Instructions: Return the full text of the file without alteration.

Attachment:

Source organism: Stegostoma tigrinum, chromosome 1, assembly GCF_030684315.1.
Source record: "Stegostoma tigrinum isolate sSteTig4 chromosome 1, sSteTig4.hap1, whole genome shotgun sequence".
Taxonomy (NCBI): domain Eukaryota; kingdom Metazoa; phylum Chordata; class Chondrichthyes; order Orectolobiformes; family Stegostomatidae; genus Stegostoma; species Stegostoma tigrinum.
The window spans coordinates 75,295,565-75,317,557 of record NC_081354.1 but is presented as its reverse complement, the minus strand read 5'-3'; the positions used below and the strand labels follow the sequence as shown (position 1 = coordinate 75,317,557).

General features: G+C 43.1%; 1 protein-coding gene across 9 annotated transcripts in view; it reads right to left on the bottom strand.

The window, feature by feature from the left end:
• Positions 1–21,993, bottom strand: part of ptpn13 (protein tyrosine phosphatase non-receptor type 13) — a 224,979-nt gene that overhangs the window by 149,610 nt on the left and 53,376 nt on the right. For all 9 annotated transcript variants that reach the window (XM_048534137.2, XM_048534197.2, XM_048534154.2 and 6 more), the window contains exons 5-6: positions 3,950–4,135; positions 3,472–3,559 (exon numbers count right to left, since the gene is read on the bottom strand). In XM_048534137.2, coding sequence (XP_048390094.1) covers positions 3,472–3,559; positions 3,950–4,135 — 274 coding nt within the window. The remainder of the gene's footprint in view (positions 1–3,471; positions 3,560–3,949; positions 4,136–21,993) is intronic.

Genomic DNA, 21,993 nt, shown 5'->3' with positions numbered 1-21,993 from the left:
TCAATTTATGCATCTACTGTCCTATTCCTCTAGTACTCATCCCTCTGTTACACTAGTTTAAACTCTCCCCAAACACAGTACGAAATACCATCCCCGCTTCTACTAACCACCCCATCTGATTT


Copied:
Source organism: Stegostoma tigrinum, chromosome 1, assembly GCF_030684315.1.
Source record: "Stegostoma tigrinum isolate sSteTig4 chromosome 1, sSteTig4.hap1, whole genome shotgun sequence".
Taxonomy (NCBI): domain Eukaryota; kingdom Metazoa; phylum Chordata; class Chondrichthyes; order Orectolobiformes; family Stegostomatidae; genus Stegostoma; species Stegostoma tigrinum.
The window spans coordinates 75,295,565-75,317,557 of record NC_081354.1 but is presented as its reverse complement, the minus strand read 5'-3'; the positions used below and the strand labels follow the sequence as shown (position 1 = coordinate 75,317,557).

General features: G+C 43.1%; 1 protein-coding gene across 9 annotated transcripts in view; it reads right to left on the bottom strand.

The window, feature by feature from the left end:
• Positions 1–21,993, bottom strand: part of ptpn13 (protein tyrosine phosphatase non-receptor type 13) — a 224,979-nt gene that overhangs the window by 149,610 nt on the left and 53,376 nt on the right. For all 9 annotated transcript variants that reach the window (XM_048534137.2, XM_048534197.2, XM_048534154.2 and 6 more), the window contains exons 5-6: positions 3,950–4,135; positions 3,472–3,559 (exon numbers count right to left, since the gene is read on the bottom strand). In XM_048534137.2, coding sequence (XP_048390094.1) covers positions 3,472–3,559; positions 3,950–4,135 — 274 coding nt within the window. The remainder of the gene's footprint in view (positions 1–3,471; positions 3,560–3,949; positions 4,136–21,993) is intronic.

Genomic DNA, 21,993 nt, shown 5'->3' with positions numbered 1-21,993 from the left:
TCAATTTATGCATCTACTGTCCTATTCCTCTAGTACTCATCCCTCTGTTACACTAGTTTAAACTCTCCCCAAACACAGTACGAAATACCATCCCCGCTTCTACTAACCACCCCATCTGATTT